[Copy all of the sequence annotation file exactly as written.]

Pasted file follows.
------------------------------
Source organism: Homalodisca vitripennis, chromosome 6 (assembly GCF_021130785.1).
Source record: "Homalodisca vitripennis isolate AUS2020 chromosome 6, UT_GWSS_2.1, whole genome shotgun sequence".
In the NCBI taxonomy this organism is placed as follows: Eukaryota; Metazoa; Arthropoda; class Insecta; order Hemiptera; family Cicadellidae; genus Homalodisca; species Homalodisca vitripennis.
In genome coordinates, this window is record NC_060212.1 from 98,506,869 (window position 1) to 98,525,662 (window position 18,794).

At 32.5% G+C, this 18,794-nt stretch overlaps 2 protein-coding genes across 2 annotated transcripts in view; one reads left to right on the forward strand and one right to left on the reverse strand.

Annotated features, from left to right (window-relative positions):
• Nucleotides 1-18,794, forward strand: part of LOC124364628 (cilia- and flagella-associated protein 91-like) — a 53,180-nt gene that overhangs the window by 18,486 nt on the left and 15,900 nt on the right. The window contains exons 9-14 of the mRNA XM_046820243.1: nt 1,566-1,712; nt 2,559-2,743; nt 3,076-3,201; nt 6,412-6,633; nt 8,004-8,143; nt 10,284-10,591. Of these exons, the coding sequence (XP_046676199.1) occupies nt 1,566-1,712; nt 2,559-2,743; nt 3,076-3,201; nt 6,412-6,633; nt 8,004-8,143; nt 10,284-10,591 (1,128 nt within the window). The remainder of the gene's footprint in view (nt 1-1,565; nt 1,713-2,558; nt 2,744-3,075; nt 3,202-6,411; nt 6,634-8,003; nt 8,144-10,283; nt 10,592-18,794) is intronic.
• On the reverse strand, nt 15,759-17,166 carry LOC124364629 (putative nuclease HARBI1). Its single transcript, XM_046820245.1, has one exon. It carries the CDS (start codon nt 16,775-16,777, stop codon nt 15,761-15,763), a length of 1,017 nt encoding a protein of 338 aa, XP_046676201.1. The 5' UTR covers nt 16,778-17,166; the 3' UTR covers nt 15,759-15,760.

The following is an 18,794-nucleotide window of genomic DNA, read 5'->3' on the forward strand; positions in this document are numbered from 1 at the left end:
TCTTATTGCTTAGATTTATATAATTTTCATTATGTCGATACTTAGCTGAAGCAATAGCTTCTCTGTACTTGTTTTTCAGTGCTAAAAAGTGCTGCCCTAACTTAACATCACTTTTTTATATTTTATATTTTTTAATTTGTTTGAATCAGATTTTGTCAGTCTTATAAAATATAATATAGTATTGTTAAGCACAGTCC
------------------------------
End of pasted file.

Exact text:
Source organism: Homalodisca vitripennis, chromosome 6 (assembly GCF_021130785.1).
Source record: "Homalodisca vitripennis isolate AUS2020 chromosome 6, UT_GWSS_2.1, whole genome shotgun sequence".
In the NCBI taxonomy this organism is placed as follows: Eukaryota; Metazoa; Arthropoda; class Insecta; order Hemiptera; family Cicadellidae; genus Homalodisca; species Homalodisca vitripennis.
In genome coordinates, this window is record NC_060212.1 from 98,506,869 (window position 1) to 98,525,662 (window position 18,794).

At 32.5% G+C, this 18,794-nt stretch overlaps 2 protein-coding genes across 2 annotated transcripts in view; one reads left to right on the forward strand and one right to left on the reverse strand.

Annotated features, from left to right (window-relative positions):
• Nucleotides 1-18,794, forward strand: part of LOC124364628 (cilia- and flagella-associated protein 91-like) — a 53,180-nt gene that overhangs the window by 18,486 nt on the left and 15,900 nt on the right. The window contains exons 9-14 of the mRNA XM_046820243.1: nt 1,566-1,712; nt 2,559-2,743; nt 3,076-3,201; nt 6,412-6,633; nt 8,004-8,143; nt 10,284-10,591. Of these exons, the coding sequence (XP_046676199.1) occupies nt 1,566-1,712; nt 2,559-2,743; nt 3,076-3,201; nt 6,412-6,633; nt 8,004-8,143; nt 10,284-10,591 (1,128 nt within the window). The remainder of the gene's footprint in view (nt 1-1,565; nt 1,713-2,558; nt 2,744-3,075; nt 3,202-6,411; nt 6,634-8,003; nt 8,144-10,283; nt 10,592-18,794) is intronic.
• On the reverse strand, nt 15,759-17,166 carry LOC124364629 (putative nuclease HARBI1). Its single transcript, XM_046820245.1, has one exon. It carries the CDS (start codon nt 16,775-16,777, stop codon nt 15,761-15,763), a length of 1,017 nt encoding a protein of 338 aa, XP_046676201.1. The 5' UTR covers nt 16,778-17,166; the 3' UTR covers nt 15,759-15,760.

The following is an 18,794-nucleotide window of genomic DNA, read 5'->3' on the forward strand; positions in this document are numbered from 1 at the left end:
TCTTATTGCTTAGATTTATATAATTTTCATTATGTCGATACTTAGCTGAAGCAATAGCTTCTCTGTACTTGTTTTTCAGTGCTAAAAAGTGCTGCCCTAACTTAACATCACTTTTTTATATTTTATATTTTTTAATTTGTTTGAATCAGATTTTGTCAGTCTTATAAAATATAATATAGTATTGTTAAGCACAGTCC